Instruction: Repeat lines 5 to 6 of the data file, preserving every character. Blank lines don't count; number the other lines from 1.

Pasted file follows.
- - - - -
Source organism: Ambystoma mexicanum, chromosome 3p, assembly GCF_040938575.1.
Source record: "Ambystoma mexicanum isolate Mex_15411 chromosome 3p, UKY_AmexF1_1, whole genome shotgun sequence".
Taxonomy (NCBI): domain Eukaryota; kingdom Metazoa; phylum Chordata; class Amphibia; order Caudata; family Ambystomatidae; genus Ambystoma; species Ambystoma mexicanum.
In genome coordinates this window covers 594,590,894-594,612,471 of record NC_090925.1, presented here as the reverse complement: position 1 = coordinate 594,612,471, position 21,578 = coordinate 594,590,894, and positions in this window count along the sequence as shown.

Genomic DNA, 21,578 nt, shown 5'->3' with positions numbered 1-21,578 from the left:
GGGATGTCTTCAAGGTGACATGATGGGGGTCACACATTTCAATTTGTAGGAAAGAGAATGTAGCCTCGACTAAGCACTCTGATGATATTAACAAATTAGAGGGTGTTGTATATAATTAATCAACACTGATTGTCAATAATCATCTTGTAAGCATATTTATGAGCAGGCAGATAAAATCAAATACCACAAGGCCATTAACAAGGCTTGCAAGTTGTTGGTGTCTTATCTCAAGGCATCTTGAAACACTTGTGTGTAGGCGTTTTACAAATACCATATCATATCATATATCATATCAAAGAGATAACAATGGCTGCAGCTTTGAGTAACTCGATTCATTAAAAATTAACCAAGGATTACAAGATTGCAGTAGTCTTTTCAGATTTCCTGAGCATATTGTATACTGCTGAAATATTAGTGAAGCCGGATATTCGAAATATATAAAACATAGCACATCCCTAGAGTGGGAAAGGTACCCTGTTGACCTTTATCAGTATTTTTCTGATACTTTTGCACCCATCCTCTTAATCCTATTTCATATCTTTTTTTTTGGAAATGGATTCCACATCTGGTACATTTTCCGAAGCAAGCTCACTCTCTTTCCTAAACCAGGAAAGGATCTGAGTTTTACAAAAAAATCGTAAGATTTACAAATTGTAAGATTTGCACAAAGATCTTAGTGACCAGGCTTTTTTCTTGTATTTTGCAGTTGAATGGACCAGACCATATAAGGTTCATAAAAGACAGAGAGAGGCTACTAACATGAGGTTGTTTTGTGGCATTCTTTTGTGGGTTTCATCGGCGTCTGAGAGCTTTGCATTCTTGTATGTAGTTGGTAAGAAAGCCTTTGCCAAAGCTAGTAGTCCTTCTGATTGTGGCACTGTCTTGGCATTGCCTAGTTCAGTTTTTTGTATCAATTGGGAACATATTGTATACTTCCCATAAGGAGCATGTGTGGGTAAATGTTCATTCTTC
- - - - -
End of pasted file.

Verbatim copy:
Genomic DNA, 21,578 nt, shown 5'->3' with positions numbered 1-21,578 from the left:
GGGATGTCTTCAAGGTGACATGATGGGGGTCACACATTTCAATTTGTAGGAAAGAGAATGTAGCCTCGACTAAGCACTCTGATGATATTAACAAATTAGAGGGTGTTGTATATAATTAATCAACACTGATTGTCAATAATCATCTTGTAAGCATATTTATGAGCAGGCAGATAAAATCAAATACCACAAGGCCATTAACAAGGCTTGCAAGTTGTTGGTGTCTTATCTCAAGGCATCTTGAAACACTTGTGTGTAGGCGTTTTACAAATACCATATCATATCATATATCATATCAAAGAGATAACAATGGCTGCAGCTTTGAGTAACTCGATTCATTAAAAATTAACCAAGGATTACAAGATTGCAGTAGTCTTTTCAGATTTCCTGAGCATATTGTATACTGCTGAAATATTAGTGAAGCCGGATATTCGAAATATATAAAACATAGCACATCCCTAGAGTGGGAAAGGTACCCTGTTGACCTTTATCAGTATTTTTCTGATACTTTTGCACCCATCCTCTTAATCCTATTTCATATCTTTTTTTTTGGAAATGGATTCCACATCTGGTACATTTTCCGAAGCAAGCTCACTCTCTTTCCTAAACCAGGAAAGGATCTGAGTTTTACAAAAAAATCGTAAGATTTACAAATTGTAAGATTTGCACAAAGATCTTAGTGACCAGGCTTTTTTCTTGTATTTTGCAGTTGAATGGACCAGACCATATAAGGTTCATAAAAGACAGAGAGAGGCTACTAACATGAGGTTGTTTTGTGGCATTCTTTTGTGGGTTTCATCGGCGTCTGAGAGCTTTGCATTCTTGTATGTAGTTGGTAAGAAAGCCTTTGCCAAAGCTAGTAGTCCTTCTGATTGTGGCACTGTCTTGGCATTGCCTAGTTCAGTTTTTTGTATCAATTGGGAACATATTGTATACTTCCCATAAGGAGCATGTGTGGGTAAATGTTCATTCTTC